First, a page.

Oxide-dispersion-strengthened steels are the most promising structural materials for next-generation nuclear energy systems because of their excellent resistance to both irradiation damage and high-temperature creep. Although it has been known for a decade that the extraordinary mechanical properties of oxide-dispersion-strengthened steels originate from highly stabilized oxide nanoclusters with a size smaller than 5nm, the structure of these nanoclusters has not been clarified and remains as one of the most important scientific issues in nuclear materials research. Here we report the atomic-scale characterization of the oxide nanoclusters using state-of-the-art Cs-corrected transmission electron microscopy. This study provides compelling evidence that the nanoclusters have a defective NaCl structure with a high lattice coherency with the bcc steel matrix. Plenty of point defects as well as strong structural affinity of nanoclusters with the steel matrix seem to be the most important reasons for the unusual stability of the clusters at high temperatures and in intensive neutron irradiation fields.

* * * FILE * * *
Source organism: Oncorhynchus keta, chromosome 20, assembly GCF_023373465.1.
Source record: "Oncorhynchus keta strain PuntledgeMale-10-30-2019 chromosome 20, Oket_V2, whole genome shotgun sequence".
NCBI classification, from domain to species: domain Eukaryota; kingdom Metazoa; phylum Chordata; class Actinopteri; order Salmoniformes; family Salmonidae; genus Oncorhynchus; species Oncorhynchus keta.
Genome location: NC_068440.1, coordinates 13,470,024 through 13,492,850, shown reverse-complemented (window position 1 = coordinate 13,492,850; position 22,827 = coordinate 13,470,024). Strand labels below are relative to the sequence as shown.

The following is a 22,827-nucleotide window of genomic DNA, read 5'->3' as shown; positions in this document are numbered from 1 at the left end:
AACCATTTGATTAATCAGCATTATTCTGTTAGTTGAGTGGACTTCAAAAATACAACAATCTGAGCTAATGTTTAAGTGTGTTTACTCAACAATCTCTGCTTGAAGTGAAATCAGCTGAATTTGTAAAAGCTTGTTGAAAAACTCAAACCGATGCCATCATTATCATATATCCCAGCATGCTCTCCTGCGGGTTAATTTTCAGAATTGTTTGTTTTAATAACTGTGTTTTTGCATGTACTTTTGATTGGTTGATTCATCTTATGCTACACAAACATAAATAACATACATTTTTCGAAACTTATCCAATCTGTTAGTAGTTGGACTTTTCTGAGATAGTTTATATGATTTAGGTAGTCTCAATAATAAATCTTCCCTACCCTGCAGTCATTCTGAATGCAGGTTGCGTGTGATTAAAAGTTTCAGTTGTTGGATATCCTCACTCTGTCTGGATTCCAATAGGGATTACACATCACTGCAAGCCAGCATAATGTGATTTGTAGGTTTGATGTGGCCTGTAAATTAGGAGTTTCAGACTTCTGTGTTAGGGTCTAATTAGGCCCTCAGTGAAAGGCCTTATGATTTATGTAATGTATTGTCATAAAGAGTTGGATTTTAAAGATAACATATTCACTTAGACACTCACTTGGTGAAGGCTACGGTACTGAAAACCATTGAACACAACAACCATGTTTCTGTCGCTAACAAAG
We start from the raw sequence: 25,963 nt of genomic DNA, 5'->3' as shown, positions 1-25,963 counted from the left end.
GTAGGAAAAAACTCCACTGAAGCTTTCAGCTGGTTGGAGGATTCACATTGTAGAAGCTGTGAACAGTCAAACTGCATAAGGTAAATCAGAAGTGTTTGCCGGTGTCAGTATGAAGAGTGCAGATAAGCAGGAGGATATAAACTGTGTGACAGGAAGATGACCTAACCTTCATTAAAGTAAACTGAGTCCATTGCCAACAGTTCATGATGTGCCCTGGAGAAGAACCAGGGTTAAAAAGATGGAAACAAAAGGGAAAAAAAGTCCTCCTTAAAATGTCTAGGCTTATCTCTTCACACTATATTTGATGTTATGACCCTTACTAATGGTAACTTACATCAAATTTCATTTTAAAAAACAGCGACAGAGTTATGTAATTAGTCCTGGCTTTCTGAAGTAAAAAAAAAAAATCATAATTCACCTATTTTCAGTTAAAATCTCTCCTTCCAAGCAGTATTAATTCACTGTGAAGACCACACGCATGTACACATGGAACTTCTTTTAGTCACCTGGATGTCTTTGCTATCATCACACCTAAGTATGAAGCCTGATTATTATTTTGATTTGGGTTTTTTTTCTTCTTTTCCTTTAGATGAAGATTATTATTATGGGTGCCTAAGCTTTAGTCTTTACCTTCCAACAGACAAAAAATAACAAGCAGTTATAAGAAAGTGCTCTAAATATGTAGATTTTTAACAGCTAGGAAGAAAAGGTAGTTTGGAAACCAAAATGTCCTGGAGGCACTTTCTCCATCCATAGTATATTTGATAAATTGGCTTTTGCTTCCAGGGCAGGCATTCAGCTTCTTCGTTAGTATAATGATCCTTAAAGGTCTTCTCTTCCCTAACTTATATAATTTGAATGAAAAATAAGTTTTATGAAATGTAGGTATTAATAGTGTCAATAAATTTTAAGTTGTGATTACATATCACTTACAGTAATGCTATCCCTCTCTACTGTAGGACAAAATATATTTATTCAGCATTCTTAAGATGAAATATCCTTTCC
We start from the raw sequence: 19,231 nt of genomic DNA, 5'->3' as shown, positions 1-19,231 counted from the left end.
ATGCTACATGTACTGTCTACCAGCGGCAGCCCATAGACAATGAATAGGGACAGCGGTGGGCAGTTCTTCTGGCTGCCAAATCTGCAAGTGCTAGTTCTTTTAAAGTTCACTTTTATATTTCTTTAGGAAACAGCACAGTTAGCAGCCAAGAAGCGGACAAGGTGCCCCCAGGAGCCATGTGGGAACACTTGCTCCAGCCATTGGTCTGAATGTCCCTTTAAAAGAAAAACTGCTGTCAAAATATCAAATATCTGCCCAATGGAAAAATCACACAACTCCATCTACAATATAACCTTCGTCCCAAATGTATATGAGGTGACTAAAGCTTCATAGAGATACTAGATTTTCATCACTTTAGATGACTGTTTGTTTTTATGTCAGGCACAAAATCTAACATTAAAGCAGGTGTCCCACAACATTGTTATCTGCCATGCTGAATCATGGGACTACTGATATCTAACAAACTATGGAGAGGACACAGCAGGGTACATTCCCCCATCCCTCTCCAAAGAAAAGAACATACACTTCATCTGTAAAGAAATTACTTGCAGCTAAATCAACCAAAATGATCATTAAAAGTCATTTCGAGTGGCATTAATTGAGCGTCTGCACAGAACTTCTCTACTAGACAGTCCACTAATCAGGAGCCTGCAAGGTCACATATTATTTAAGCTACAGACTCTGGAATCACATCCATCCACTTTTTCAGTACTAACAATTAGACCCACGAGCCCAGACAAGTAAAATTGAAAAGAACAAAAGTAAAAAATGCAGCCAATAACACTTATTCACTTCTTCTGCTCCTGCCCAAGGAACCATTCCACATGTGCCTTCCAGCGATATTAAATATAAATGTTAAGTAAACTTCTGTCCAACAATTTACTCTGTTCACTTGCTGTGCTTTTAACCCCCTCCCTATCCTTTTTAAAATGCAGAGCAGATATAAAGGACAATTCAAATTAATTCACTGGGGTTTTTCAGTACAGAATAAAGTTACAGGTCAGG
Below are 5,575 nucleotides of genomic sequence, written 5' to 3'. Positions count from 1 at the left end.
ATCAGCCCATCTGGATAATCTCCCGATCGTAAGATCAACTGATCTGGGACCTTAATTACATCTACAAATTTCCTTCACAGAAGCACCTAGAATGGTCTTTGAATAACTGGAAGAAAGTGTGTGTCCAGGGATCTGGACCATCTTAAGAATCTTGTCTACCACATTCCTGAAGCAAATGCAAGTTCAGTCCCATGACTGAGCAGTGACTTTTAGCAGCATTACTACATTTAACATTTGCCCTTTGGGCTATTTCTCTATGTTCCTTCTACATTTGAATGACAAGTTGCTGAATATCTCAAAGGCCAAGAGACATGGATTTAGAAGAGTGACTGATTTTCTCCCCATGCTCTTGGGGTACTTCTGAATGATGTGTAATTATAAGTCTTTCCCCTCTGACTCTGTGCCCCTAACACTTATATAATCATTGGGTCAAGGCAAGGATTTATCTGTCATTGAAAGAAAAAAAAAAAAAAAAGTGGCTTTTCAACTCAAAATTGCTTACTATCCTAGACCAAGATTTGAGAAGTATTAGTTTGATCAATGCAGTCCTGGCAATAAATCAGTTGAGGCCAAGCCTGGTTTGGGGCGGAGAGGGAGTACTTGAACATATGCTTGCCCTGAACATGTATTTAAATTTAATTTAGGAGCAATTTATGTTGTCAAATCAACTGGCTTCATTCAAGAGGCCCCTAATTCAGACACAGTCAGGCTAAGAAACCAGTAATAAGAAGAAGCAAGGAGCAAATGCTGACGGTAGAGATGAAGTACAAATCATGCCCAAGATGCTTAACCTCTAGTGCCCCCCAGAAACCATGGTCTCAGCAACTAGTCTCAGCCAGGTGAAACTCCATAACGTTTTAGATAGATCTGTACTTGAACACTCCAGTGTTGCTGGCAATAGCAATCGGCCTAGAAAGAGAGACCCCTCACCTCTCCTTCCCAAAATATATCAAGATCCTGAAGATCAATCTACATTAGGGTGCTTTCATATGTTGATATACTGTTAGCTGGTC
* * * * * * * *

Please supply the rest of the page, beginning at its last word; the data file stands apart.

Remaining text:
ASJC Scopus subject areas
- 化学 (全般)